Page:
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Instrumented posterolateral fusion – clinical and functional outcome in elderly patients

BACKGROUND: Data on the clinical outcome after spinal fusion in the elderly patient are rare. Limitation of most studies were small population, evaluation of the perioperative complication rate and the radiographic assessment. Therefore the aim of the current study was to evaluate the clinical outcome of patients older than 75 years who underwent a spinal fusion procedure (instrumentation and posterolateral fusion) for degenerative spinal stenosis with instability. METHODS: Elderly patients who underwent instrumented, posterolateral fusion were evaluated with regard to functional outcome, fusion rates and complications after a mean follow-up of 3.8 years. Questionnaires were completed by the patients before surgery and at final follow-up. Changes in mean visual analogue scale (VAS) and Owestry Disability Index (ODI) scores (decrease from the baseline VAS and ODI scores) were evaluated. RESULTS: The mean final follow-up for all subjects was 3.8 years. Of the 58 patients, 1 patient was deceased at the time of the follow-up, 1 patient did not want to participate and 56 patients completed the questionnaires. This resulted in an overall follow-up rate of 96%.At final follow-up, the patients demonstrated significant improvement in the VAS and ODI scores compared with the preoperative scores. CONCLUSIONS: The results of this study shows that elderly patients aged over 75 benefit from instrumented, posterolateral fusion. The study suggests that there is no need to force an intervertebral fusion because elderly patients do not seem to benefit from this procedure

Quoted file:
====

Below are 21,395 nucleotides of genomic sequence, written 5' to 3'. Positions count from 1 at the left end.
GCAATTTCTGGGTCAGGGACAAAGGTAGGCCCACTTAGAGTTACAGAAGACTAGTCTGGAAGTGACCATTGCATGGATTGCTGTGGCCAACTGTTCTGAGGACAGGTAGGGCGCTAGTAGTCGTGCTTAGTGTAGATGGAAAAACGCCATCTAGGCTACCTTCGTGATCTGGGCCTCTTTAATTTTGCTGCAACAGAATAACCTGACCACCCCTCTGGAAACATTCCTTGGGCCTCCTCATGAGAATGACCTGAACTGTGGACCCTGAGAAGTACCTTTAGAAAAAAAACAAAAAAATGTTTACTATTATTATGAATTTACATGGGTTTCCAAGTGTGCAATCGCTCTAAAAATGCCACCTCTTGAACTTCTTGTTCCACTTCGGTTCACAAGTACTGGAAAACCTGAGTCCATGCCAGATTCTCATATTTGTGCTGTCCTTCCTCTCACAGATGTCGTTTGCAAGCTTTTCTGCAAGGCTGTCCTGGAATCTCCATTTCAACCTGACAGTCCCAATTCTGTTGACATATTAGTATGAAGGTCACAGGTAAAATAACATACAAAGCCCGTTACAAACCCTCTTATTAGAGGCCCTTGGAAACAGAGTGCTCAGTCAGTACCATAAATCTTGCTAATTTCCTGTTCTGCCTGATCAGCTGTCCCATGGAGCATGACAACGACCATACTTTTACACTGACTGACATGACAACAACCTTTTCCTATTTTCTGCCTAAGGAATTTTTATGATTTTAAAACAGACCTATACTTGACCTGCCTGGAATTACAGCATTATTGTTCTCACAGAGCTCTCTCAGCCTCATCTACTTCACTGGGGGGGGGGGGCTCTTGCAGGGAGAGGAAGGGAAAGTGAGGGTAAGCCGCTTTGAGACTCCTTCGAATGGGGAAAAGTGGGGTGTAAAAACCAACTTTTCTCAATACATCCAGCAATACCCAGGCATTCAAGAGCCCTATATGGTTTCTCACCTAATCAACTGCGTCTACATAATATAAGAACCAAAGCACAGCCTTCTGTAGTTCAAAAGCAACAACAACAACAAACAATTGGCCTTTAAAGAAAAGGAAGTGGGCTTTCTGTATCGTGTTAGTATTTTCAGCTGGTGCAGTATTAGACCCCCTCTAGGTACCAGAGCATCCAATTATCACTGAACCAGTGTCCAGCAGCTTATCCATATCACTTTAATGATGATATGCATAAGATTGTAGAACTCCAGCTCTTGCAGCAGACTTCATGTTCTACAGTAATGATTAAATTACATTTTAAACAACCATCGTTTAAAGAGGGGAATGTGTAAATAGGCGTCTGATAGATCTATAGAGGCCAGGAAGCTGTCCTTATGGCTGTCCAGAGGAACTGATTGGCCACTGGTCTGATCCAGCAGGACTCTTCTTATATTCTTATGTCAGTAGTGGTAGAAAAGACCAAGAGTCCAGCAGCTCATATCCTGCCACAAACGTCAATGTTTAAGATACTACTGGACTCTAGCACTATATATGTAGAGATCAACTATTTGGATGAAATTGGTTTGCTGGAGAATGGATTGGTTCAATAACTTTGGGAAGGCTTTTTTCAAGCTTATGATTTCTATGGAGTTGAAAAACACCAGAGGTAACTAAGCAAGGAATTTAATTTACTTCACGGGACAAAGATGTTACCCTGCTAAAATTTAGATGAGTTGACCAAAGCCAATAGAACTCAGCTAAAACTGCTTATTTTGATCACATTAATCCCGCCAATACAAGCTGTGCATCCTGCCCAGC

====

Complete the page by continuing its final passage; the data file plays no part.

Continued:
Keywords : Aged,Aged,80 and over,complications,diagnostic imaging,Disability Evaluation,Female,Follow-Up Studies,Germany,Humans,instrumentation,Joint Instability,Lumbar Vertebrae,Male,methods,Patients,Postoperative Complications,Radiography,Spinal Fusion,Spinal Stenosis,surgery,Surveys and Questionnaires,Time,Treatment Outcome,, Posterolateral,Fusion,Clinical, tens for hip pain

Date of Publication : 2011 Apr 6

Authors : Endres S;

Organisation : Department of Orthopaedic Surgery, Elisabeth-Klinik Bigge/Olsberg, Olsberg, Germany. s.endres@elisabeth-klinik.de

Journal of Publication : Ger Med Sci

Pubmed Link : https://www.ncbi.nlm.nih.gov/pubmed/21522487

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